Ships whose rudders don't touch water — THURSDAY, Jul. 16 2009— Destination of Saul / Container for folding scissors / Singer of Wagner aria Liebestod
Thursday, July 16, 2009
Constructor: Elizabeth C. Gorski
Relative difficulty: Challenging
THEME: IT ADDS UP (33D: Possible title for this puzzle) — anagrammatic equations: ELEVEN [PLUS] TWO (17A) and TWELVE [PLUS] ONE (57A) are ANAGRAMs (35A) that both total THIRTEEN (12D). The [PLUS] in both equations is entered as a rebus square (with whole word "PLUS" or "+" symbol going into a single square)
Word of the Day: TILSIT (2D: Swiss cheese) — Tilsit cheese or Tilsiter cheese is a light yellow semi-hard cheese, created in the mid-19th century by Prussian-Swiss settlers, the Westphal family, from the Emmental valley. The original buildings from the cheese plant still exist in Sovetsk, Russia, formerly Tilsit on the Neman River in East Prussia. (wikipedia)
Found this one very painful to solve. When I look at a clue like 17A: 35-Across of 57-Across that equals 12-Down, my eyes glaze over and I stop caring much about the puzzle. It's one (not so great) thing to be referred all over the grid in a puzzle theme, it's another to have the resulting clue be such an inelegant, clunky, almost unreadable disaster. Is it "13" day? Couldn't this have run on some day having to do with "13?" That would have given it at least some significance, some raison d'etre. I love Gorski puzzles, usually, and I love the spirit of this one, with her typical exciting use of multiple thematic elements, e.g. the equations, the anagrams, the rebus squares. But the process of filling it all in was a huge drag, and since the underlying basis for the puzzle is just an odd coincidence of math and language ... I felt the struggle unworth it. Hate having that "so what" feeling? at the end.
My time today was nearly twice my normal Thursday time. This is partly because I gave up mentally at the clue to 17A, and partly because I made Huge errors in the NW at first. Started easily enough with A DEEP (1D: "Take _____ breath") and PITT (22A: The Big East's Panthers, for short), but then wrote in "I'M LATE" for 3D: Cry just before a rabbit appears? Did she hear the cry before she saw the White Rabbit? I couldn't remember, but that was my justification for going the "Alice in Wonderland" route. Appropriate, since it caused me to fall down a hole that I had a hard time getting back out of. Compounded problems up there by going with EONS instead of AGES (5D: So, so long). Never having heard of TILSIT, I floundered muchly.
Non-theme fill was trouble throughout. Not one of the more smoothly filled grids I've seen from Ms. Gorski. Heavier on the crosswordese and abbrevs. than I would have expected (I tripped on CWTS, 54D: 100-lb. units, entering KWTS, which gave me the almost correct-looking DAMASKUS at 53A: Destination of Saul when he had his conversion, in the Bible). Many opportunities for me to screw up: OAST for OVEN (23D: Brickmaking need) and CASELOAD for CASEFILE (11D: Detective's work record) were among the more notable stumbles. I think my favorite thing about his puzzle is the answer "B + AVERAGE. Great use of the rebus square in a long, uncommon answer. Otherwise, fill is kind of blah and theme, while technically impressive, was not much pleasure to work out.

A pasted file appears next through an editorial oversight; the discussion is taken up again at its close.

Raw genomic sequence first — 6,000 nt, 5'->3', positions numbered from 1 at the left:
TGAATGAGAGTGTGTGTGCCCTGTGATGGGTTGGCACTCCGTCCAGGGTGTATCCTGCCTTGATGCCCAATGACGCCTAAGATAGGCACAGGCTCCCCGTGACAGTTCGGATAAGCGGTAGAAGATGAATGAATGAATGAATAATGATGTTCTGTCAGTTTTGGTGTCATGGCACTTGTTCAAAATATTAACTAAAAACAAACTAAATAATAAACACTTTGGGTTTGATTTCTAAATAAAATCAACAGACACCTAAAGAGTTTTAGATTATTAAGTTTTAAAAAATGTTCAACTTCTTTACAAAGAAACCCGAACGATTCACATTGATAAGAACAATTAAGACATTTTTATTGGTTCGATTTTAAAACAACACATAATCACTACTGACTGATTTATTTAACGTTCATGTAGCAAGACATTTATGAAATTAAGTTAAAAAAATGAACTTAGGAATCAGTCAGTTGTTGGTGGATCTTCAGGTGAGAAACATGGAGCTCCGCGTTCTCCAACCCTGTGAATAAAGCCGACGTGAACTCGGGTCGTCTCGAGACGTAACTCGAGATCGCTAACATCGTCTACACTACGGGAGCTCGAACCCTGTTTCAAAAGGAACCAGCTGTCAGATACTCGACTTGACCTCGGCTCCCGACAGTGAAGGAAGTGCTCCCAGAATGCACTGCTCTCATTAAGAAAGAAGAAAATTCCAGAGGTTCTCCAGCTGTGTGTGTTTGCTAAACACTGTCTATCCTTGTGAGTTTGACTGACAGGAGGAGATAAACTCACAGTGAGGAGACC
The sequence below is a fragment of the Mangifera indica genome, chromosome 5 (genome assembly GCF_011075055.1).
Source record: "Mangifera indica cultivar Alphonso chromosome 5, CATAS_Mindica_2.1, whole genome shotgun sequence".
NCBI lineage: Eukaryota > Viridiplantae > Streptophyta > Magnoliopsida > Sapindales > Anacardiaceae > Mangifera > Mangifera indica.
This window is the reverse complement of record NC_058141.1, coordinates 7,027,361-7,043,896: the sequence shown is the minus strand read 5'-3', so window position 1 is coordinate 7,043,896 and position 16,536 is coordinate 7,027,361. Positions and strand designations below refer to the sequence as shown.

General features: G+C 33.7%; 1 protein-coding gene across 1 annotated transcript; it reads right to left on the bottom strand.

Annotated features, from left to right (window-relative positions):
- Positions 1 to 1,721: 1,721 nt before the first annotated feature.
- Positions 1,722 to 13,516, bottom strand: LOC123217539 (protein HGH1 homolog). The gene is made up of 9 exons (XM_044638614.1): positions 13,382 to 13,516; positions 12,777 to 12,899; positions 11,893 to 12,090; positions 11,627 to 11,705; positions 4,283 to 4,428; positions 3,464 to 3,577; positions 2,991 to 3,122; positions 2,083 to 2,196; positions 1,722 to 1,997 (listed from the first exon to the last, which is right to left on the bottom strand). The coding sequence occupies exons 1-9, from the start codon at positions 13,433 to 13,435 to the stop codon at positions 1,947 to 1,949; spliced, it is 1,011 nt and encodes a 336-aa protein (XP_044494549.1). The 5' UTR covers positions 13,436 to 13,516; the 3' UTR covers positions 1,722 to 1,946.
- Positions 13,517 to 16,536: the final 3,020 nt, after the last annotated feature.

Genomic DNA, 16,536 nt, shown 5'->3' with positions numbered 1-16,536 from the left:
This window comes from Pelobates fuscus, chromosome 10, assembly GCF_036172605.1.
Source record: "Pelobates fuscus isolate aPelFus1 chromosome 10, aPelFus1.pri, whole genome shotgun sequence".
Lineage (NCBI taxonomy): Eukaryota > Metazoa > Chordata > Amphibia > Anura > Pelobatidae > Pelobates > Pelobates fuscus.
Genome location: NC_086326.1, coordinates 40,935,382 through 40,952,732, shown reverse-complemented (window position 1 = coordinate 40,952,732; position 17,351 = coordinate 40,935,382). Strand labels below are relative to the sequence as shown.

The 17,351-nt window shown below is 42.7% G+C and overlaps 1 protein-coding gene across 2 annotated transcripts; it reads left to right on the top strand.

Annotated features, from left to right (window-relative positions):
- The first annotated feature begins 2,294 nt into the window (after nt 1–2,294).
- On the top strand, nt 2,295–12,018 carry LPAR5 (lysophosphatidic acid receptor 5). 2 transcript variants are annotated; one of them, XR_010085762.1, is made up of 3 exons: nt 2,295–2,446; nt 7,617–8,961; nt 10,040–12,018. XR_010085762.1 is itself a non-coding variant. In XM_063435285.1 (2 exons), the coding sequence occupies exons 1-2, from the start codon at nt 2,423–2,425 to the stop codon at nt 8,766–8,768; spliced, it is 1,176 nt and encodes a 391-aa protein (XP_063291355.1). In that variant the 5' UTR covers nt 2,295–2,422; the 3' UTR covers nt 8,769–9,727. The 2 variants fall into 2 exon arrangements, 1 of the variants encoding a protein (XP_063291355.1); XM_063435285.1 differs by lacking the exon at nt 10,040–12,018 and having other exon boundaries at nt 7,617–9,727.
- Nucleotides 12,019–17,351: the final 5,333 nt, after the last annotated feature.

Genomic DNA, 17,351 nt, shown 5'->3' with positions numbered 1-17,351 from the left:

- 7A: Commercial prefix with vision (Uni-) — no idea what this is. Had this experience a few times today, most notably with ...
- 29A: French novelist Robert _____, upon whose work the 1973 thriller "The Day of the Dolphin" is based (Merle) — Thanks. That 1973 thriller I've never heard of really helps. MERLE Haggard would be rolling in his grave if he were dead. Norman and Oberon too.
- 14A: Ships whose rudders don't touch water (dirigibles) — OK, that's good fill. No idea they had "rudders."
- 19A: Bobsled challenges (esses) — embarrassingly long time spent figuring out what E-word this could possibly be.
- 39A: Container for folding scissors (etui) — speaking of E-words, this one is spearheading the crosswordese revival today. ASTI, APSE, and ELEA want their pensions! Clue on APSE, 61A: Half-dome construction, was a toughie. Had me thinking of Yosemite.
- 8D: Red-spotted _____ (newt) — wanted TIT. Considered trying TEAT.
- 9D: Singer of the Wagner aria "Liebestod" (Isolde) — a common enough crossword name, but I still needed many crosses to get it.
- 36D: Britain's Royal _____ Club, for plane enthusiasts (Aero) — lot of this hard clue dress-up going on with the common fill today, which is at least more interesting than run-of-the-mill clues, e.g. [Plane prefix].
- 46D: Puzzled (non [PLUS] ed) — got it quickly — the whole SE was oddly easy compared to the rest of the grid — but really thought there was another "S" in there. NONPLUSSED? No, that looks wrong too. No wonder I don't use this word.
Signed, Rex Parker, King of CrossWorld